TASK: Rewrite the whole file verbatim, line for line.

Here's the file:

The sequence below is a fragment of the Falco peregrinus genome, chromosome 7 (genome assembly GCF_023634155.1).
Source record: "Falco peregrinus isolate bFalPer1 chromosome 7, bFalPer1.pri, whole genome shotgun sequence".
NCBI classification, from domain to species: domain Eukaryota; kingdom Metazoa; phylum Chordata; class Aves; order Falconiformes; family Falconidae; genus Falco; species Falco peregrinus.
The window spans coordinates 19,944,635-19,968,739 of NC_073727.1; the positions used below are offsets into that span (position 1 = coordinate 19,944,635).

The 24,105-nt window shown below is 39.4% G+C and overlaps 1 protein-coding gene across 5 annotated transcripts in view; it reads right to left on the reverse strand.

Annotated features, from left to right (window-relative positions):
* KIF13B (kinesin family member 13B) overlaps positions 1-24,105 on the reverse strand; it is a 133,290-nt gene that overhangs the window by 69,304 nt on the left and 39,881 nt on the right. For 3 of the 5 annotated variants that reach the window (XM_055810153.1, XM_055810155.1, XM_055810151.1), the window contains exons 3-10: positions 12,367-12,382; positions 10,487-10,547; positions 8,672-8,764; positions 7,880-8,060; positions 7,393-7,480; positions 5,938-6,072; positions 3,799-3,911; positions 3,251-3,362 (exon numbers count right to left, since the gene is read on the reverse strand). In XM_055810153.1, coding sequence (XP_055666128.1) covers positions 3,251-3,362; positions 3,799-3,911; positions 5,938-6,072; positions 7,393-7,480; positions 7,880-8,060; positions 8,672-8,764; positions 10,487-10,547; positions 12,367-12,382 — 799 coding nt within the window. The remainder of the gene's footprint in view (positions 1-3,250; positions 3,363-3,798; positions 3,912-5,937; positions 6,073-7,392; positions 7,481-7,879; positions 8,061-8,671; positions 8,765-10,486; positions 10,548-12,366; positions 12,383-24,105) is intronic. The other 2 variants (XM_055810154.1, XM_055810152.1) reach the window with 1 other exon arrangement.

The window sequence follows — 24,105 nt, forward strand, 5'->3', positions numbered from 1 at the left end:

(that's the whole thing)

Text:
The sequence below is a fragment of the Falco peregrinus genome, chromosome 7 (genome assembly GCF_023634155.1).
Source record: "Falco peregrinus isolate bFalPer1 chromosome 7, bFalPer1.pri, whole genome shotgun sequence".
NCBI classification, from domain to species: domain Eukaryota; kingdom Metazoa; phylum Chordata; class Aves; order Falconiformes; family Falconidae; genus Falco; species Falco peregrinus.
The window spans coordinates 19,944,635-19,968,739 of NC_073727.1; the positions used below are offsets into that span (position 1 = coordinate 19,944,635).

The 24,105-nt window shown below is 39.4% G+C and overlaps 1 protein-coding gene across 5 annotated transcripts in view; it reads right to left on the reverse strand.

Annotated features, from left to right (window-relative positions):
* KIF13B (kinesin family member 13B) overlaps positions 1-24,105 on the reverse strand; it is a 133,290-nt gene that overhangs the window by 69,304 nt on the left and 39,881 nt on the right. For 3 of the 5 annotated variants that reach the window (XM_055810153.1, XM_055810155.1, XM_055810151.1), the window contains exons 3-10: positions 12,367-12,382; positions 10,487-10,547; positions 8,672-8,764; positions 7,880-8,060; positions 7,393-7,480; positions 5,938-6,072; positions 3,799-3,911; positions 3,251-3,362 (exon numbers count right to left, since the gene is read on the reverse strand). In XM_055810153.1, coding sequence (XP_055666128.1) covers positions 3,251-3,362; positions 3,799-3,911; positions 5,938-6,072; positions 7,393-7,480; positions 7,880-8,060; positions 8,672-8,764; positions 10,487-10,547; positions 12,367-12,382 — 799 coding nt within the window. The remainder of the gene's footprint in view (positions 1-3,250; positions 3,363-3,798; positions 3,912-5,937; positions 6,073-7,392; positions 7,481-7,879; positions 8,061-8,671; positions 8,765-10,486; positions 10,548-12,366; positions 12,383-24,105) is intronic. The other 2 variants (XM_055810154.1, XM_055810152.1) reach the window with 1 other exon arrangement.

The window sequence follows — 24,105 nt, forward strand, 5'->3', positions numbered from 1 at the left end: